> >
> Devil's advocate:
> Is this situation any better than just teaching the NFS/SMB servers to
> track these locks out of band? Both samba and most NFS servers respect
> share/deny mode locks, but only internally -- they aren't aware of the
> others'. We could (in principle) come up with a mechanism to track these
> that doesn't involve plumbing them into the kernel.

That would be a prerequisite to my suggested solution, as I wrote:
"As long as samba and nfsd cooperate nicely with LOCK_MAND..."
That means the two file servers cooperate on the share mode locks
and try to figure out if there are outstanding leases before opening
a file that will break those leases.

> That said, coherent locking is best done in the kernel, IMO...


> > This model may not fit use cases where "real" interop with
> > local filesystem is needed, but compared to the existing
> > solution (no interop at all) it is quite an improvement.
> >
> > Furthermore, short of SMB DENY_DELETE, we may not even
> > need to change any kernel APIs.
> > The addition of O_DENY* open flags can make programming
> > easier, but taking a lease on an open file is still safe enough
> > to implement share reservation (no?).
> >
> > Satisfying DENY_DELETE could be more tricky, but perhaps
> > the existing SILLYRENAME interface of==between knfsd and vfs
> > could be somehow utilized for this purpose?
> >
> > I though of bringing this up as a TOPIC for LSF/MM, but wanted
> > to consult with you first. I am sure that you or Jeff can do a better
> > job than me in enumerating the "interop" file lock issues that
> > could be discussed in filesystems track forum.
> >
> > Thoughts? Explanation why this idea is idiotic?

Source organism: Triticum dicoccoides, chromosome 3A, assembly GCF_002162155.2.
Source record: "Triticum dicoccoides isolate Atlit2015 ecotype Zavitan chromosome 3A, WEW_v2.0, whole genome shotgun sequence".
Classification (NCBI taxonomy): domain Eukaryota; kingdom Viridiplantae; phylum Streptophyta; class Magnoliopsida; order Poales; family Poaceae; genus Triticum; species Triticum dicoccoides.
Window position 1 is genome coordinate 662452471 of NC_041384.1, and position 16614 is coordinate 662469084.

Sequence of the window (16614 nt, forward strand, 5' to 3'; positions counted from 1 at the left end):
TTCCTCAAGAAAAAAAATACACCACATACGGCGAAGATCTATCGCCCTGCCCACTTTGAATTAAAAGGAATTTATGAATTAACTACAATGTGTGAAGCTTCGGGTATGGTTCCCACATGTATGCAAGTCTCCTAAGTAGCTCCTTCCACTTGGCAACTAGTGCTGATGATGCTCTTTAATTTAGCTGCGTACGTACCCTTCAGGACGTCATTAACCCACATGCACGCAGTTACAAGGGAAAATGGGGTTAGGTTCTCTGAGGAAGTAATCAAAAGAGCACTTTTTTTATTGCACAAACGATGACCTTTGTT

> I think it's not a single idea. There are really two different aspects
> to this given that we're really talking about two different types of
> locks in SMB. I think you have to consider solving these problems
> separately:
> 1) the ability to set a (typically whole-file) share/deny lock
> atomically when you open a file. This is necessary for coherent
> share/deny lock semantics. Note that these are only enforced open()
> time.
> 2) mandatory locking (forbidding reads and writes on a byte range when
> there is a conflicting lock set).

I was only trying to address the first problem (small steps...).

> The first could (probably) be solved with something like what Pavel
> proposed a few years ago...or maybe we just wire up O_EXLOCK and

Nice. I wasn't aware of those BSD flags.

> This seems like a fine idea (in principle) but it needs someone to drive
> the work forward. You'll also likely be consuming a couple of O_* flags,
> which could be tough sell (unless you come up with another way to do
> it).

Once I know the obstacles to watch out from, I can drive this work.
Thing is, I am not convinced myself that any new O_ flags are needed.

How about this (for samba, knfsd is simpler):
- pfd = open(filename, O_PATH)
- flock(pfd, LOCK_MAND) (for file servers interop)
- vfs checks no conflicting LOCK_MAND locks (like patch you once posted)
- open(filename, O_RDWR) (and verify st_ino like samba does)
- Request lease (for local fs interop)
- check_conflicting_open() is changed to use inode_is_open_for_read()
  instead of checking d_count and i_count.
- we already have i_readcount, just need to remove ifdef CONFIG_IMA
- On lease break (from local fs), break client oplocks and invalidate
file handle on server